Mock Trial Prepares for a New Year

Mock trial is the perfect place to learn how to speak up in the justice system.

Payton DiSario, Copy Editor

Mock Trial allows students to practice their skills yearly in a courtroom scenario. It also allows students to freely display their curiosity and passion for justice.

“Mock Trial is a chance for students to actually practice in a courtroom, compete in a courtroom, as lawyers, as attornies, defense attornies, prosecutors,” Daniel Stowers, public safety teacher, said.

Stowers leads Ola High School’s mock trial club. The club has a two-month process in which the members receive a case and take it to court as a real trial.

“It helps you understand how the court system and, you know, the justice system works. Oh, and you have to read a lot so it makes you think more analytically and I like that,” Nick Bates, junior, said.

Not only does mock trial help students understand the legal system, but it also guides students to develop useful real-world skills.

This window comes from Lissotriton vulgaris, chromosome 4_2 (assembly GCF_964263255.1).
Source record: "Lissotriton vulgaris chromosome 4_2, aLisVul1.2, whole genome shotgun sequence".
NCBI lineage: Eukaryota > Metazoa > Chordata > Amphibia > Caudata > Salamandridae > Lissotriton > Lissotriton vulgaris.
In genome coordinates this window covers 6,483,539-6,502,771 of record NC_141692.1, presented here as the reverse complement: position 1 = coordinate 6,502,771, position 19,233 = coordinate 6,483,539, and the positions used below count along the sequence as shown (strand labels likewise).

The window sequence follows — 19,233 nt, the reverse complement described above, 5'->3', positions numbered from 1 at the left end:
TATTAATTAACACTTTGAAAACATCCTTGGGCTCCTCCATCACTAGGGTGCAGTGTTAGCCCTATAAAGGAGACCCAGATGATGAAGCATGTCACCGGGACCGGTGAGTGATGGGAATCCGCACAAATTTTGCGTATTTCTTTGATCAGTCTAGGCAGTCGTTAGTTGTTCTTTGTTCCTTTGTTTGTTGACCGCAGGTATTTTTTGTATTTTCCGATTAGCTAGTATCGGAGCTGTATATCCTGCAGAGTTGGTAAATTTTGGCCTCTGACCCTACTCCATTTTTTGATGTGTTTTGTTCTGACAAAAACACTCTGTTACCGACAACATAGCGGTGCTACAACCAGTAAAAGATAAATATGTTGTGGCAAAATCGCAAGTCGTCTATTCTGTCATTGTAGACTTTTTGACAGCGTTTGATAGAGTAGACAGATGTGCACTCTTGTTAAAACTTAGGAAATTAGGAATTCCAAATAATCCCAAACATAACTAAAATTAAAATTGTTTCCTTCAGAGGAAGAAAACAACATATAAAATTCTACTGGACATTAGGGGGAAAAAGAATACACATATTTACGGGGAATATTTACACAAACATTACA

“It’s definitely good for communication, debating, learning how to work with others and not argue and instead compare opinions and see how different perspectives can influence what you say and what you do,” Casey Bixby, sophomore, said.

In mock trial, every prospective member is welcome. Current members believe that everyone has something to offer.

“It’s not for one particular type of student. Anybody who has that interest of getting up, um, and arguing in court, debating, learning criminal procedures,” Stowers said.

The members, all of the different backgrounds, use this diversity to make themselves stronger as a club and to welcome everyone.

“You feel surrounded by friends instead of competitors,” Bixby said.

While being friendly, each member maintains a level of competitiveness to sharpen their skills.

“Everyone has like a really strong personality, and you can’t be afraid to hold your opinions back. You need to be very opinionated. You have to be, not necessarily outgoing, but you have to be willing to speak up,” Bates said.

However, members do not need to be outgoing, and students, who participate, tend to be the opposite.

“Honestly, the shy kids [thrive] because it’s a really welcoming and nice environment and you can just see them thriving and wanting to be leaders they just didn’t know how. So, like, when you put them in that environment, it’s really good,” Bixby said.

The mock trial team will go on to compete in January against other participating schools. If interested, it can be found in room 407.